The people of Cologne are very proud of their cathedral. It pops up in various songs, including carnival songs. Apparently, apartments with a view of the cathedral (Domblick) are worth more, even if you have to stand at an odd angle and look through a really small window to see it.
You can visit the cathedral on your own, but the best way to visit is part of a guided tour. There are multiple guided tours each day, with tours in English at 10.30 a.m. and 2.30 p.m. most days (except Sundays) during summer. Tickets cost EUR 8 for adults and EUR 6 for concession. More details can be found here.
If you have the energy (and the knees), you can climb up the southern cathedral tour. The views are great, but there are 533 steps to get there – and there is no lift. The viewing platform is 97 m above the ground and parts of the stairwell are very narrow. This is not an activity for anyone with claustrophobia or acrophobia.
The tower climb is open from 9 a.m. to 6 p.m. (May-September) and costs EUR 5 for adults. More information can be found here.
Old city and Rhine River
Once you have seen enough of the cathedral, wander through the old part of the city and along the Rhine River.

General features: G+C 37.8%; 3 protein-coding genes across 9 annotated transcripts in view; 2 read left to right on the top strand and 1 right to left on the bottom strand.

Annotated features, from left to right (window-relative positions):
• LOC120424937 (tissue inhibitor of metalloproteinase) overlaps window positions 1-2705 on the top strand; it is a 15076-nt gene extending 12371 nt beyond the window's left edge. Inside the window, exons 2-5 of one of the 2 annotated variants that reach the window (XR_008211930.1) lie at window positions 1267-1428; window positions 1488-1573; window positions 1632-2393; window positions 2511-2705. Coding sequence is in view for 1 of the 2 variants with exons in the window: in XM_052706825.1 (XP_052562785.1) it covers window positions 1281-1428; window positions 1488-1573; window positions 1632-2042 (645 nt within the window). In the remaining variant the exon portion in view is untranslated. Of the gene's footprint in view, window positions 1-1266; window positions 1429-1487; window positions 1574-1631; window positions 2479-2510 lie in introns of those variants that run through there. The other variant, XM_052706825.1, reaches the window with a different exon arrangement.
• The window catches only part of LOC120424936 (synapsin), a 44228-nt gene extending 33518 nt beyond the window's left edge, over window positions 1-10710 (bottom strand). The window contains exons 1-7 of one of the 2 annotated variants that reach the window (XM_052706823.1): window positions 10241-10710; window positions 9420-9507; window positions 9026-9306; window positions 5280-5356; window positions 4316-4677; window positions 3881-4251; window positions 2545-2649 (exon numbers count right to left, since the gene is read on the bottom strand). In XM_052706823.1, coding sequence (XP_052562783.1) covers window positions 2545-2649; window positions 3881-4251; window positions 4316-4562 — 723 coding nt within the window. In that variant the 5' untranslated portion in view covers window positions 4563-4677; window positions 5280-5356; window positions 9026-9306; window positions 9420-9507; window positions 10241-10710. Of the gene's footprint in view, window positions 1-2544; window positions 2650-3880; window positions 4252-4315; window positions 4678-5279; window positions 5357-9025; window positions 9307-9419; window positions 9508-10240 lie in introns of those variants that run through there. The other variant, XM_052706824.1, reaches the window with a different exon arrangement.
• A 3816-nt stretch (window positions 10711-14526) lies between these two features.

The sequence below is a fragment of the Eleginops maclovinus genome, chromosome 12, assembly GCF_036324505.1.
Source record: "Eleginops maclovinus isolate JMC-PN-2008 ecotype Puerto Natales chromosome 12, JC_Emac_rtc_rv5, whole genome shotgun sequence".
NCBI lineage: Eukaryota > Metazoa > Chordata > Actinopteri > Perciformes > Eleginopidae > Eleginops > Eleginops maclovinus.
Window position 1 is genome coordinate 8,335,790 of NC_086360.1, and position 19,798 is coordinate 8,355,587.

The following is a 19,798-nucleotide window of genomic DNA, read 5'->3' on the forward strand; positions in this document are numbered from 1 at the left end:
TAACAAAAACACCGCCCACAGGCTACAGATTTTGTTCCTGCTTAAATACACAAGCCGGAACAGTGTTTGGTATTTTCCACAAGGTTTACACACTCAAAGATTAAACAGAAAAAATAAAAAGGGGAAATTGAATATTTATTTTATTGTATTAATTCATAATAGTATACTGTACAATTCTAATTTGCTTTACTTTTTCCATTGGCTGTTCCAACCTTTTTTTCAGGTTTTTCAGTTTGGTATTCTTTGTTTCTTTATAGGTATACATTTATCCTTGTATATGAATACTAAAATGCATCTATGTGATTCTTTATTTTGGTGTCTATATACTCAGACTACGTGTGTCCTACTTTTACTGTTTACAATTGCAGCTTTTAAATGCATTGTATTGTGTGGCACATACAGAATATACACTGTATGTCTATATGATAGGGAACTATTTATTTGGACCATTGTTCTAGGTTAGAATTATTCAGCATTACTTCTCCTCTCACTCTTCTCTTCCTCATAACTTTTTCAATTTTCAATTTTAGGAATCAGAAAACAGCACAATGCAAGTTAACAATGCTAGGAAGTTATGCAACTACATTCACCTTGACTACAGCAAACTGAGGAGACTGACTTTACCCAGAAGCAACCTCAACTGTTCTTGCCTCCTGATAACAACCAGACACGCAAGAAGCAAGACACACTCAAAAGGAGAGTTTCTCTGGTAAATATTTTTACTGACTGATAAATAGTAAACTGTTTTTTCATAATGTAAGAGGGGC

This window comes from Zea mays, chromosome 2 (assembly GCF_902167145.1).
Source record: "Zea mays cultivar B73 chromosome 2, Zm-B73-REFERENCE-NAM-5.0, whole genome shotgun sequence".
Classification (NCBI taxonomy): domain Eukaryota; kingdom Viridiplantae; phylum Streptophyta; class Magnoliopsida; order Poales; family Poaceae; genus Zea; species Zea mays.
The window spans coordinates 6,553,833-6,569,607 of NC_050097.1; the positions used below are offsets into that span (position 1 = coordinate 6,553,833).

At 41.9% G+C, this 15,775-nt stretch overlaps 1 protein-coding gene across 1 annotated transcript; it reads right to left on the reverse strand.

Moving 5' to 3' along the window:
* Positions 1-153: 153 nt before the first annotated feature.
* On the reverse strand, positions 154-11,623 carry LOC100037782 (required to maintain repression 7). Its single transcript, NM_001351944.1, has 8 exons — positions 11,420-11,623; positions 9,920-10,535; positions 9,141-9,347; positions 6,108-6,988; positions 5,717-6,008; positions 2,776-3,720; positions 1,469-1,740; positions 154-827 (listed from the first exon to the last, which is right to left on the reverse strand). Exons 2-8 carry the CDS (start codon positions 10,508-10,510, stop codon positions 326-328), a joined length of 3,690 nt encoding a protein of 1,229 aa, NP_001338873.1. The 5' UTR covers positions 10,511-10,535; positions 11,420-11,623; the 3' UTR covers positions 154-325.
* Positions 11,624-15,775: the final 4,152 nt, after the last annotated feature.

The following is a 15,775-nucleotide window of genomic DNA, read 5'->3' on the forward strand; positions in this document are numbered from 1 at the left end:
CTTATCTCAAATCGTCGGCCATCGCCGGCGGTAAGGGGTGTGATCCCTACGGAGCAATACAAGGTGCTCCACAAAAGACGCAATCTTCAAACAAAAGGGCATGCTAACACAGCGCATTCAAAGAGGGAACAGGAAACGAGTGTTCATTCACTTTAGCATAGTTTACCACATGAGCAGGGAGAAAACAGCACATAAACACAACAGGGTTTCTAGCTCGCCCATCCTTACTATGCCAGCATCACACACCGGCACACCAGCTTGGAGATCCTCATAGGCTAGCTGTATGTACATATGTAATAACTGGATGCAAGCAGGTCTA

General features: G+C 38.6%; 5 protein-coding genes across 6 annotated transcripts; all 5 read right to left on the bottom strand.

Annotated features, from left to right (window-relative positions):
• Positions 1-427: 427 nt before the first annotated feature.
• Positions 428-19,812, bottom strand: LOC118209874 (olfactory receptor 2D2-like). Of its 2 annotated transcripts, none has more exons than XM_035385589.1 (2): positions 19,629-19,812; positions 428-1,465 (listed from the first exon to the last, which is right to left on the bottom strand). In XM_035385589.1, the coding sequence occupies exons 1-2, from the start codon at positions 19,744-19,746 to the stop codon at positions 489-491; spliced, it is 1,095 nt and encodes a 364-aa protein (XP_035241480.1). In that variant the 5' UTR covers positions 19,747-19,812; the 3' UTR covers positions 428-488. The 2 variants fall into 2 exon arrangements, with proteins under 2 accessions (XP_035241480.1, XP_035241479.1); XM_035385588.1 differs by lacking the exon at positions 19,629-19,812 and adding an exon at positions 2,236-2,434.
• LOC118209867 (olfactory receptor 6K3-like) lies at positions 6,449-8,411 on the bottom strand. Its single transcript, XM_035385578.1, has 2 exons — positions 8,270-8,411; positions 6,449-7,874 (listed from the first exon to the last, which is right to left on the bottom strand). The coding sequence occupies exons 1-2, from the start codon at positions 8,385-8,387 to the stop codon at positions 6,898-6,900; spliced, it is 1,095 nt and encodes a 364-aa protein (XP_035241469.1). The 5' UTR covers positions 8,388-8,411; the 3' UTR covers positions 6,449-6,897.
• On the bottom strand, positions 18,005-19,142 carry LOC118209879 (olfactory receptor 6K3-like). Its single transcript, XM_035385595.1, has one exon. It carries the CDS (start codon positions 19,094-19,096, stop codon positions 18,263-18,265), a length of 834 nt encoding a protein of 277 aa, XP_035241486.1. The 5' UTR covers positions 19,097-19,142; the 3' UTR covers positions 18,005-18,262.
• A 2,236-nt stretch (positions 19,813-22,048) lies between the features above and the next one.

Around 70% of Cologne’s old town was destroyed in World War II and was painstakingly rebuilt. Despite this, the old town has a distinctive historical charm.
Stroll along the narrow, cobble-stoned alleyways lined by traditional old houses, stop to consider the various fountains and statues and marvel at the Great St Martin romanesque church and the historic city hall.
Enjoy a beer at one of numerous pubs or breweries, or stop for something to eat at one of the many restaurants.
Continue to the banks of the Rhine until you get to the Chocolate Museum (Schokoladen Museum).
The museum covers all aspects of chocolate production and trading, from cocoa beans to pralines. It looks at the Aztecs and how chocolate came to Europe and became part of everyday life. There is even a mini palm house.
The highlight though is the production area – and the free samples. It starts with wafers dipped in chocolate from the golden chocolate fountain – for hygiene reasons a staff member hands out the samples.
For a fee, there is also ‘make your own chocolate’ facilities. You don’t actually make the chocolate, but choose between white, milk or dark chocolate. You can then choose up to 4 ‘toppings’ from a list of nuts, fruit, and other toppings. I chose dark chocolate with cashews, pistachio brittle, salted caramel balls and coffee nibs. You can watch it getting made and then by the time you have seen the rest of the museum.